every lidl helps

Tamarind trout with three-herb and orange couscous salad.

In Recipes on April 26, 2009 at 22:20

trout and couscous

In today’s Observer Food Monthly were a few Nigel Slater recipes for couscous, and one in particular looked like it would go well with some fish we had in the fridge.  The mixture of herbs and orange suggested quite a light and fresh dish, and so we went with quite a strongly flavoured marinade for the fish.

—SD—

Ingredients.

Fish:

Two trout fillets (£2.50)

Tamarind paste, 2 tbsp, (£0.35)

Coriander, handful, finely chopped (£0.15)

Ground cumin, 2 tsp

Ground coriander, 2 tsp

Hot Chilli powder, 2 tsp

Large garlic clove, crushed

Salt, a good grind

Lemon slices, to garnish

Couscous:

100g couscous (£0.10)

Boiled water

Orange (£0.20)

Mint, few leaves

Parsely, handful

Coriander, large handful

Lemon, juice of one (£0.30)

Total cost: £3.60 (not including all the spices and herbs, which are either free from the garden or too small to calculate!)

—SD—

Method.

The fish would need marinading for a good 30 minutes, and so this was prepared first.  After mixing the tamarind paste with a dash of water to loosen it up a bit, we added the herbs and spices, as well as the garlic which was well crushed.  When it was all mixed together the fish were laid on a plate and coated with the mixture.

After 30 minutes the fish were put skin down into a moderate grill for about 10-12 minutes.  I put some foil on the grill to stop it getting covered in burnt fish, which can be a pain to clean!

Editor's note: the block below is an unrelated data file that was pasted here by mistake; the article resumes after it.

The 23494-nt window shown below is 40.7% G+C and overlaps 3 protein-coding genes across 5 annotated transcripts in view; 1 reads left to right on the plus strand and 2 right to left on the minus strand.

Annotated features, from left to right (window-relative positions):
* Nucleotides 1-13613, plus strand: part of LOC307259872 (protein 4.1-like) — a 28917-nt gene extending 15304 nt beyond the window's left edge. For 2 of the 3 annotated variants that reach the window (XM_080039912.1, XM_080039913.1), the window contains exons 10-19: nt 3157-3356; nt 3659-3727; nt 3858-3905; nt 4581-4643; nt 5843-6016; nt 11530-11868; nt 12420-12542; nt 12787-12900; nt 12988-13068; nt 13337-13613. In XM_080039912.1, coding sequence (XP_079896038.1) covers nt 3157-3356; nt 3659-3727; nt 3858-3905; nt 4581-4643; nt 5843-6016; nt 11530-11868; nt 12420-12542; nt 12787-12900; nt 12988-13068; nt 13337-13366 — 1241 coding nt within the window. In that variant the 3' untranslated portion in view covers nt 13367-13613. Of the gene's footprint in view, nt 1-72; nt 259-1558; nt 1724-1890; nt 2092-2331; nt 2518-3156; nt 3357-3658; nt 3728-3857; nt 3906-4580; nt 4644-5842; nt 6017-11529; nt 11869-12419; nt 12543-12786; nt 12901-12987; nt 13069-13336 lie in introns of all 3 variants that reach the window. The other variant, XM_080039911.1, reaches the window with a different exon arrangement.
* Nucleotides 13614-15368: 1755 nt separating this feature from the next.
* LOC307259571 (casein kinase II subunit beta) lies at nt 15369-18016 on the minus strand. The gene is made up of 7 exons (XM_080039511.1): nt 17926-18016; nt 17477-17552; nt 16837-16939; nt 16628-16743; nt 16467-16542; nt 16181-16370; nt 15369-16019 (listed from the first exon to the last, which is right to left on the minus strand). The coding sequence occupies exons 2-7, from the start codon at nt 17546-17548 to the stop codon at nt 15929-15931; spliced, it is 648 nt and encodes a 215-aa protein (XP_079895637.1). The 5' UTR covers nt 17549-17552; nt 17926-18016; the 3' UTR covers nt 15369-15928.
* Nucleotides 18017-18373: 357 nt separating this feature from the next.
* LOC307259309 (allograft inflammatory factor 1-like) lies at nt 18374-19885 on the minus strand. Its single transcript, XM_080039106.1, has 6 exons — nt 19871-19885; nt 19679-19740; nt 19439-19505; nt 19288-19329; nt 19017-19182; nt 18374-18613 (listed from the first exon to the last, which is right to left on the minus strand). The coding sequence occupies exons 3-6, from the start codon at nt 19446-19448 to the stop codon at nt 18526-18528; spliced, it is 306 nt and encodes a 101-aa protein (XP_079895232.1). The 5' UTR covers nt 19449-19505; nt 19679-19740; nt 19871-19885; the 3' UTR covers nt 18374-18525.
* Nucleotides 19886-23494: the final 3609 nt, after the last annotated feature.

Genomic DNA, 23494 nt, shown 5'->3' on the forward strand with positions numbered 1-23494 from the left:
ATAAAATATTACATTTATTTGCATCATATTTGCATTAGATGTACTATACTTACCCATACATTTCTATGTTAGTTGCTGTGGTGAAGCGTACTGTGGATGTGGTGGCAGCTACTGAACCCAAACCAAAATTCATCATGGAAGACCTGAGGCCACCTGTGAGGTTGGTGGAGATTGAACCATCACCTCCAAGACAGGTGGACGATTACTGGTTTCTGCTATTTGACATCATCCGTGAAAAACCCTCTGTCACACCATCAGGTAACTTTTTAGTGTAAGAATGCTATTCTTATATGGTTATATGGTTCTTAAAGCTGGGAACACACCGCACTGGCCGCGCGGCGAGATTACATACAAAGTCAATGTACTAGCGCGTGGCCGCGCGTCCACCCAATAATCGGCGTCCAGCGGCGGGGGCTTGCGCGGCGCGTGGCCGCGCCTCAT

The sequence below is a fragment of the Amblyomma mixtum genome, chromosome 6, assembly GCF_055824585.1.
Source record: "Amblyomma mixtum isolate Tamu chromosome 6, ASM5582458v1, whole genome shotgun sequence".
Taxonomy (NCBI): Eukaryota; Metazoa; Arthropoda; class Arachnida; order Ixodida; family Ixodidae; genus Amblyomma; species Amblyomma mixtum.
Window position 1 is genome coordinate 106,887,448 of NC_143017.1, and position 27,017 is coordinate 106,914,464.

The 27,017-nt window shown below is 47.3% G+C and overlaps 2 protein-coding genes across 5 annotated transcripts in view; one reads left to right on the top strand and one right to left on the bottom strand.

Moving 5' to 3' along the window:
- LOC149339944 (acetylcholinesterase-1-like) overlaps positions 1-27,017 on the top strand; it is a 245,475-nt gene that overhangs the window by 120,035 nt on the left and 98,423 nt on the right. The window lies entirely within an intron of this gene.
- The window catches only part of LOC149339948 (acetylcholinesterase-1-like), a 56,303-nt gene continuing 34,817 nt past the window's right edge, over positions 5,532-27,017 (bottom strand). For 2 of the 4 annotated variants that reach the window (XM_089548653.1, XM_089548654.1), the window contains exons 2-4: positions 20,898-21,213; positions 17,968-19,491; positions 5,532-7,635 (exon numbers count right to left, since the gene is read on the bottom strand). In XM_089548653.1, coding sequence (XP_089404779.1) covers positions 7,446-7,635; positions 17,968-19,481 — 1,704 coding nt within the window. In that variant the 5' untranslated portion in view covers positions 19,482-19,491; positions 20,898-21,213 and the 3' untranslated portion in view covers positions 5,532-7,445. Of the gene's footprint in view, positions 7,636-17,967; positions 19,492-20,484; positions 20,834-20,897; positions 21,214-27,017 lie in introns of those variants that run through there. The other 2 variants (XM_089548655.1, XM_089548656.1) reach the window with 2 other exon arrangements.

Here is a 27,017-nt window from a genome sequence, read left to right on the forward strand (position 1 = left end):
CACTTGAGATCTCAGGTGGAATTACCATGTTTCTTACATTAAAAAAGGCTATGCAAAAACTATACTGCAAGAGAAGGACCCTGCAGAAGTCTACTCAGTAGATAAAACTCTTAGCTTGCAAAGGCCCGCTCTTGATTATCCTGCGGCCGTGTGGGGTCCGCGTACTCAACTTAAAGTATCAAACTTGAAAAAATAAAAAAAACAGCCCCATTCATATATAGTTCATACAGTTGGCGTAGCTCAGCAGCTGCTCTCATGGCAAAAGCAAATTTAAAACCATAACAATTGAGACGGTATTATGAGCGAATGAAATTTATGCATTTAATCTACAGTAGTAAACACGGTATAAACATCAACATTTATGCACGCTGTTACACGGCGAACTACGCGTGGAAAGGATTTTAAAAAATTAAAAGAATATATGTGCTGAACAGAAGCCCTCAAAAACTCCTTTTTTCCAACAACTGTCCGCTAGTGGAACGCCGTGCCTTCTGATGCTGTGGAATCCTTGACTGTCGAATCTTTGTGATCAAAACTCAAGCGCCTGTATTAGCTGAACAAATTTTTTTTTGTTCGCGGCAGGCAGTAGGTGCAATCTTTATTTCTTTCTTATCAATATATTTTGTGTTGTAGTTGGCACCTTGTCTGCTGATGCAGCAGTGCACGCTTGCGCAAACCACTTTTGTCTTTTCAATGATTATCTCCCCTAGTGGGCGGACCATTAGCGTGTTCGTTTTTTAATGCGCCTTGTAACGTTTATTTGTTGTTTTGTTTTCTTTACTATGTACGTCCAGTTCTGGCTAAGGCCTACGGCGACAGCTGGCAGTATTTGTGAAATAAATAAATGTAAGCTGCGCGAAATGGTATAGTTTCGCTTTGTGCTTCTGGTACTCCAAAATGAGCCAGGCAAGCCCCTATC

While the trout was getting its grill on, the couscous was made.  Usually we just put the required amount into a bowl and just cover with boiled water, and then cover for 5-10 minutes to allow it to be absorbed.  While waiting, the herbs were finely chopped and combined, and the orange peeled and chopped into smallish pieces.  The smell of the herbs at this point suggested it was going to taste delicious.  After fluffing the couscous with a fork, the herbs and orange pieces were added to it, along with the juice of a lemon and a good grind of salt.  The trout by this time was smelling amazing, and after taking it out of the oven it was ready to serve, and more importantly, to eat!  It tasted delicious, and there was even some couscous left over for lunch tomorrow.

—SD—

Washing up count: chopping board, knife, 2 bowls, teaspoon, table spoon = 6.

***supper diem***

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